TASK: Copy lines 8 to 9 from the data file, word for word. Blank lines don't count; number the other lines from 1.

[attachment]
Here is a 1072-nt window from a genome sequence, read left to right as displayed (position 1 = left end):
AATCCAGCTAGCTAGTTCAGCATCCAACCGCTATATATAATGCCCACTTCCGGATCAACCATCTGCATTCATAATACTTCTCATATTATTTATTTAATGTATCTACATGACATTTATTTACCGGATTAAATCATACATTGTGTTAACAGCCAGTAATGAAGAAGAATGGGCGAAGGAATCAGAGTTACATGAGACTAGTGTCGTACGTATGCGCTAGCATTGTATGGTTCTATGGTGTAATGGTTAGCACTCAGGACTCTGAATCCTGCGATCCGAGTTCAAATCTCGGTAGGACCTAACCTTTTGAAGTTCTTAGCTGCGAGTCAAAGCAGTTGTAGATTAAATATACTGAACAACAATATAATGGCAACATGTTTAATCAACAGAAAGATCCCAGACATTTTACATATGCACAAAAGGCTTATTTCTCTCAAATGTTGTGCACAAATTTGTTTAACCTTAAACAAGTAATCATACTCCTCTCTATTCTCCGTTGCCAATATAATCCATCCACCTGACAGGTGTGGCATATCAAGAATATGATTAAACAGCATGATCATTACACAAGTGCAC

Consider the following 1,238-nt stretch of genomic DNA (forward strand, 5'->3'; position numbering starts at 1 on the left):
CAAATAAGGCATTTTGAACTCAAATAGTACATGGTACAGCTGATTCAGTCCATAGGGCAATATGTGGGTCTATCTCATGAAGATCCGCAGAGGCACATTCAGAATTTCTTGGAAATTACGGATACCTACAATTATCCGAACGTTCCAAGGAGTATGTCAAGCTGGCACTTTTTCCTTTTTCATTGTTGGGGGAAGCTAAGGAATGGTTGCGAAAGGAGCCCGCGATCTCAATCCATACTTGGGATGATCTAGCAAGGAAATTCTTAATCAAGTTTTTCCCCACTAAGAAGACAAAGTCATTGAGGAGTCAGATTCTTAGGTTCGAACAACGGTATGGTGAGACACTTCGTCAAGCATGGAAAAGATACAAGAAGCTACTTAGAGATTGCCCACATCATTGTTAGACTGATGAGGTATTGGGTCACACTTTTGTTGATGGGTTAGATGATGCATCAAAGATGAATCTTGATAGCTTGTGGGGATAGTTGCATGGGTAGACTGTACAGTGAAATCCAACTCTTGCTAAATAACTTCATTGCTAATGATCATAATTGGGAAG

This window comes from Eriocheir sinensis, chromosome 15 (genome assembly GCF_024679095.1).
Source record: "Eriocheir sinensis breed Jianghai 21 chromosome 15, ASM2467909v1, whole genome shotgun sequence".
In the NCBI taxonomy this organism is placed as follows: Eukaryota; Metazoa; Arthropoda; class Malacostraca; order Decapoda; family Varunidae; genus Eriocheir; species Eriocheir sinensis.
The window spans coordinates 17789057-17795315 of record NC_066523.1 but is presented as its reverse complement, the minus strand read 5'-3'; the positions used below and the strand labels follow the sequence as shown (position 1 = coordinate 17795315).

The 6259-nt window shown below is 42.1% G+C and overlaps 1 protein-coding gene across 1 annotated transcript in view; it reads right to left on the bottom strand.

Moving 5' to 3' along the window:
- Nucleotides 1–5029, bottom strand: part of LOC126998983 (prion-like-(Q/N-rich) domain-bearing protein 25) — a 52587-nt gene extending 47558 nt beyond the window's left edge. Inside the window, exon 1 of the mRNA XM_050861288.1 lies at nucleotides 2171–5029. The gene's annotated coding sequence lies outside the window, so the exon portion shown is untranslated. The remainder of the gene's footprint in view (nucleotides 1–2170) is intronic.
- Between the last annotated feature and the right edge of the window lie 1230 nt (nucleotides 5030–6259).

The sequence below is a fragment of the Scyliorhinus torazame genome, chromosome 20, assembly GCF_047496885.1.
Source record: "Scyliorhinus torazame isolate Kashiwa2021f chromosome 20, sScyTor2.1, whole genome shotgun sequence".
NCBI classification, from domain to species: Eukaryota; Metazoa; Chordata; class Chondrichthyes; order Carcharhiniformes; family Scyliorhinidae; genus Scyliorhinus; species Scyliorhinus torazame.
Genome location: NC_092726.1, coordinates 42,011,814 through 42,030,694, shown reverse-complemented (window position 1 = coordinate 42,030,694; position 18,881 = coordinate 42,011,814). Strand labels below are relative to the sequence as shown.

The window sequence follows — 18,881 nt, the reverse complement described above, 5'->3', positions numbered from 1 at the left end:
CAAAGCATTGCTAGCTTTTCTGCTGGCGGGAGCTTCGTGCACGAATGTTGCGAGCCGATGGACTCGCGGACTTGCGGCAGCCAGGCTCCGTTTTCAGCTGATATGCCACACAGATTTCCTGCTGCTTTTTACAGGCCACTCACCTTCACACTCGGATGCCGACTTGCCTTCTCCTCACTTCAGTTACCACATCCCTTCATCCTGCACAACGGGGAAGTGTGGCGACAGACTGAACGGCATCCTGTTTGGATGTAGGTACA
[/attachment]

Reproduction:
The window spans coordinates 17789057-17795315 of record NC_066523.1 but is presented as its reverse complement, the minus strand read 5'-3'; the positions used below and the strand labels follow the sequence as shown (position 1 = coordinate 17795315).

The 6259-nt window shown below is 42.1% G+C and overlaps 1 protein-coding gene across 1 annotated transcript in view; it reads right to left on the bottom strand.